If I can get the gearbox problem squared-away I think I'll be happy, for the moment anyway.

  16. #16

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    RE: Heavy Metal Mato - Stage 1

    Hey rampa.

    >Thanks for the tip about the hex heads suspension arm screws in the plastic tank. Do you know if the thread is the same as in the metal tank?

    I didn't check, but I really hope they are. Thanks for the threadlock tip on the road wheels. I'll do that on the painting rebuild.

    Yeah, mine was an impulse buy too. Just something cool about an "all metal tank". I wish I could afford and aeromate as that's exactly what I'd want, but no way can I justify that much on a single hobby purchase.

    I guess we'll keep each other posted.

  17. #17
    Green Amphibian's Avatar
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    RE: Heavy Metal Mato - Stage 1

    Rampa203,

    that is much better steel than the original stuff was. You should still form it to the length you need, harden it, and temper it. If you just harden it, it will break like a ceramic cup, so it has to be tempered. There are a few videos out in google land that show how to do it if you don't already know.

    Herman
    The older I get, the better I was.

    LVT 4, USMC M4 105mm, Stug III, DD Sherman & Hetzer building.

  18. #18
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    RE: Heavy Metal Mato - Stage 1


    ORIGINAL: shambrick

    Hey rampa.

    >Thanks for the tip about the hex heads suspension arm screws in the plastic tank. Do you know if the thread is the same as in the metal tank?Β*

    I didn't check, but I really hope they are. Β*Thanks for the threadlock tip on the road wheels. Β* I'll do that on the painting rebuild.

    Yeah, mine was an impulse buy too. Β*Just something cool about an ''all metal tank''. Β* I wish I could afford and aeromate as that's exactly what I'd want, but no way can I justify that much on a single hobby purchase.

    I guess we'll keep each other posted.

    Yes I ended up usiing the hex end shafts form the plastic donor tank as well. Whne I had mine in Danville I also broke a couple of metal swing arms. I had reamed them out where you scre them to the hull as I thtught the seems tight. Would have ben better to emery cloth the screws as it turned out. Reaming thme out weakened them and caused the failure.

  19. #19
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    RE: Heavy Metal Mato - Stage 1


    Hey Guys,

    On the Mato gearbox's 2.0 they have their flaws but to see the bent shaft like that has not happened with anyone else set up. Now the can come in that way or something tweeked here or there. But something that must be cionsidered is he is running a 60 AMP ESC the RX-18 is only 8 - 10 amp max, EL MOD is 20 amp and I thing Tamiya is 20 amp. Now he said the motors are only running 20 amps max but that is DC brushless imediate snap torque. That why the RC Cars can hit 60 miles an hour within about 40 feet. Not only the gearbox but the suspensions are just not designed for this kind of performance. This type of instant torque will rip a set of $ 250.00 gearbox's. For what they cost and for the ease of repair if something does go wrong they are a solid gearbox for our tanks.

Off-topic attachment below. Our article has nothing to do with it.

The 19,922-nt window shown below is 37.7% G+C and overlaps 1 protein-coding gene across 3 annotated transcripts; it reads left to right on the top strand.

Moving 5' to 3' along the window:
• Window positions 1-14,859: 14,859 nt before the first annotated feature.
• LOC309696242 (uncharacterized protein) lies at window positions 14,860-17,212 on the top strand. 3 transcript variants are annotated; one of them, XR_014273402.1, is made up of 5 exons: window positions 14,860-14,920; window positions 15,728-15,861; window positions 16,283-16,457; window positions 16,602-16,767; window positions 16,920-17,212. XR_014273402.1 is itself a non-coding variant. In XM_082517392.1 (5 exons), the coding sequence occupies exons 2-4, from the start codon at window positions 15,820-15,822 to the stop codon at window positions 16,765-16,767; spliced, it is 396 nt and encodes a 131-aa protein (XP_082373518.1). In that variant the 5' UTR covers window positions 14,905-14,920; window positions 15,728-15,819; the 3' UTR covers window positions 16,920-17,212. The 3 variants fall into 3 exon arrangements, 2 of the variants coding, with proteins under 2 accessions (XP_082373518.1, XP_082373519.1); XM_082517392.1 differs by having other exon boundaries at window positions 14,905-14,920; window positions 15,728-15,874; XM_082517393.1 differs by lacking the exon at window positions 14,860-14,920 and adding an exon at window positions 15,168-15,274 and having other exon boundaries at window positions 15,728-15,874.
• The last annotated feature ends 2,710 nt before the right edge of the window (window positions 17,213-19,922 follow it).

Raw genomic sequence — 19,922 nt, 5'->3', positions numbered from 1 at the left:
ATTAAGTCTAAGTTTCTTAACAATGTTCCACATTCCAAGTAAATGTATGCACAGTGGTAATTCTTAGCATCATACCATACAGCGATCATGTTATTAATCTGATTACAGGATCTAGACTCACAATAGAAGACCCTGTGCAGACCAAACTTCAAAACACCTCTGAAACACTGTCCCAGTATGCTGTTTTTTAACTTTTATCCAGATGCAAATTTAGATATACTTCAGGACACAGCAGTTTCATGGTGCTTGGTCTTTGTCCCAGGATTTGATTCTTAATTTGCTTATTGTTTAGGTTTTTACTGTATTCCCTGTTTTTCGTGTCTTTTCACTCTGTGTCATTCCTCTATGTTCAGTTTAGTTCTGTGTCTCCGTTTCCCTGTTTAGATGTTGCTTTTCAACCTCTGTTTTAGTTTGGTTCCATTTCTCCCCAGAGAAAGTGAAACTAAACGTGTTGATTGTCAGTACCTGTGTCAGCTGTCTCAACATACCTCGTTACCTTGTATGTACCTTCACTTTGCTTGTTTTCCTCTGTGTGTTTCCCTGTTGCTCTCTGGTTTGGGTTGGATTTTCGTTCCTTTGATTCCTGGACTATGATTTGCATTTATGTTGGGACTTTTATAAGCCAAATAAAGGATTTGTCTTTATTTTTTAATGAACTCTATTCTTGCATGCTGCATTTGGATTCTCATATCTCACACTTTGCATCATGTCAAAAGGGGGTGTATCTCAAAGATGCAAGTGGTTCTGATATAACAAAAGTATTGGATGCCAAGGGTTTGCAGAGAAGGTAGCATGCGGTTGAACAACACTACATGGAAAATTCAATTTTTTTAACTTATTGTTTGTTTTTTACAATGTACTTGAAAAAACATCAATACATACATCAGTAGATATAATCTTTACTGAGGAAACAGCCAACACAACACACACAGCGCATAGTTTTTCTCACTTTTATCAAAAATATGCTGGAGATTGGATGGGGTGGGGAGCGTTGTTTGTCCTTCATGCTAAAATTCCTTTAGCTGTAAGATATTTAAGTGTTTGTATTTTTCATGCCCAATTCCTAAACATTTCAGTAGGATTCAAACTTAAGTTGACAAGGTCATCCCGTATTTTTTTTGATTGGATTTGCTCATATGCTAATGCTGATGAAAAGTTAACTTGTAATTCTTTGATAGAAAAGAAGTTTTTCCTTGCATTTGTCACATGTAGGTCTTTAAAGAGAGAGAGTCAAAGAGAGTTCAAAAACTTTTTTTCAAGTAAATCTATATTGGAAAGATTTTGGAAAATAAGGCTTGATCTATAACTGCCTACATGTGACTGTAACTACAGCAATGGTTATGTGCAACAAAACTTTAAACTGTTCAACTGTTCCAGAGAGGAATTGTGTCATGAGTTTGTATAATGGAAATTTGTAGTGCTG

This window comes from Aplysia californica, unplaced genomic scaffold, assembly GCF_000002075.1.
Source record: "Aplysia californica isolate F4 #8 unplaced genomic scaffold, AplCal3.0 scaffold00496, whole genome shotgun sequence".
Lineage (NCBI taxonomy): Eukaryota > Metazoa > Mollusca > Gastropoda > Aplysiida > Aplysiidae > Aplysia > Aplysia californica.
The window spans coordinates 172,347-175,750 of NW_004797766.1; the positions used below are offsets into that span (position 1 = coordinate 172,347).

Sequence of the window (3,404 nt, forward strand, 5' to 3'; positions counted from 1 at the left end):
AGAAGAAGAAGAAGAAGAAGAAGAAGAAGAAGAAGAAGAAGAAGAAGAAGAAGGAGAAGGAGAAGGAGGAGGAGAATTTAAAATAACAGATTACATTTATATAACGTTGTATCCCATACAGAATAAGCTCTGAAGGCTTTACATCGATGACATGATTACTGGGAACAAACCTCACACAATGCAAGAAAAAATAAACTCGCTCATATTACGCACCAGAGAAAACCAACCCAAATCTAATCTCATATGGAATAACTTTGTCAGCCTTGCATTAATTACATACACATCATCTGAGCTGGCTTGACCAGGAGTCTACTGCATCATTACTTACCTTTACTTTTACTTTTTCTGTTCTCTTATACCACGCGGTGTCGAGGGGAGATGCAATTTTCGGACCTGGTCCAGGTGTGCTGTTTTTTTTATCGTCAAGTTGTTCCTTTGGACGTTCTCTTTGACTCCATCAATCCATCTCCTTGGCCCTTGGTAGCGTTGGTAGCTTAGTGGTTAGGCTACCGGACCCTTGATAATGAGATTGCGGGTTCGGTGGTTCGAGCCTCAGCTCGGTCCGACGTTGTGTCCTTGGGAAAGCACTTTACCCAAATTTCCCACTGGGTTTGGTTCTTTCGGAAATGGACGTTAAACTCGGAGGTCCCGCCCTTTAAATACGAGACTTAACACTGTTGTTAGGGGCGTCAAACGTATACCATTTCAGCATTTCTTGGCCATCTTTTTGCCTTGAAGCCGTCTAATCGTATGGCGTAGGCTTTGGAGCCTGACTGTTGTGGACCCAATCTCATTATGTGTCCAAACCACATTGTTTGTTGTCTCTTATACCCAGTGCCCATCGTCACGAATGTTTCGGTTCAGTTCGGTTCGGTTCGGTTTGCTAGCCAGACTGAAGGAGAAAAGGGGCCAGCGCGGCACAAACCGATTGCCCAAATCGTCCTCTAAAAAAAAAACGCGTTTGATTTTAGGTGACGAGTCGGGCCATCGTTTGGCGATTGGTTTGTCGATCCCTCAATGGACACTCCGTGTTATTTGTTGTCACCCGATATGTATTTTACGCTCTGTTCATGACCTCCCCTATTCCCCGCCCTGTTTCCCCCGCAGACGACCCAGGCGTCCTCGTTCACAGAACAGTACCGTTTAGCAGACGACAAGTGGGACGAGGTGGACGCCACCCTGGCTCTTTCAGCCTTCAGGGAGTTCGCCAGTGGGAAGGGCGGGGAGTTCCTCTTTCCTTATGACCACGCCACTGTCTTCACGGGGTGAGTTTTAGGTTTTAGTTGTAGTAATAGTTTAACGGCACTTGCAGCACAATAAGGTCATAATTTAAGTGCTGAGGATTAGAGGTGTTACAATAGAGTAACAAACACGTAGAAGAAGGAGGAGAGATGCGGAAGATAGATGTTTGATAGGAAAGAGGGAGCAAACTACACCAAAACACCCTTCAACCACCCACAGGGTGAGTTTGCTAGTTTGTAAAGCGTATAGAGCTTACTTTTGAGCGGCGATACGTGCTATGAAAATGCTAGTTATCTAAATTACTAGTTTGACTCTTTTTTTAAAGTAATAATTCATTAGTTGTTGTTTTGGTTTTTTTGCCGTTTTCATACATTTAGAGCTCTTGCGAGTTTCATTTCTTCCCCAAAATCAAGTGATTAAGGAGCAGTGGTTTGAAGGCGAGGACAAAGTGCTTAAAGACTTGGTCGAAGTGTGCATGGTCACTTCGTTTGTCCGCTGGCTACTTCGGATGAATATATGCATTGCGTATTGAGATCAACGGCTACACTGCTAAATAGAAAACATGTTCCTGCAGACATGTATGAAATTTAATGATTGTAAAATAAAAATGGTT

IMHO

    Phil ( The Blitz )
    RCTankWars.com

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    RE: Heavy Metal Mato - Stage 1

    Hey Phil - Thanks for your help. I don't mean to malign the Mato gearbox.Your right about the instant torque. My esc's are programable, and you can set the acceleration rate to something slower than max. I haven't done that yet, unfortunately, but I think it would help. Also I think I was trying to do some unreasonable maneuvering when I broke the gearbox.

  21. #21

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    RE: Heavy Metal Mato - Stage 1

    1) The stock screws that hold the idler wheel halves together are totally lame. They only bite about 1 thread and they are hard to insert. I very easily stripped that one thread. The stock screws are 3mm x 6mm long - I replaced them with 3mm x 8mm hex socket stainless steel screws. They are much easier to install and they bite nearly the full length of the thread inside the idler wheel. The only potential problem is that the caps on the screws are higher and if all the planets are in alignment it is possible for the cap to barely touch the road wheel rubber. I don't think I'm going to worry about it, but if it does become a problem I think another washer on the idler axle would fix it.

    2) Refining my goals - I tried to justify my use of brushless motors in my other post http://www.rcuniverse.com/forum/m_10967806/tm.htm. When I was thinking about powering the metal mato I had images in my head like the pictures below - tanks pulling out of ditches or climbing over high berms at high angles. One of those tanks is from WWI actually. Basically I wanted a tank that could not get stuck because of lack of motor power. Getting stuck because of traction is a separate issue that we really can't change (except maybe with weight.) As I said in the other thread, the main problem we have is lack of mutispeed transmissions. I've been trying to make up for that with increased torque. But this is like trying extreme hill climing in 8th gear (of the real Tiger), which the original could never have done. So maybe my goal is unreasonable, I don't know yet. I'm still in the early stages of the experiment - have more things to try.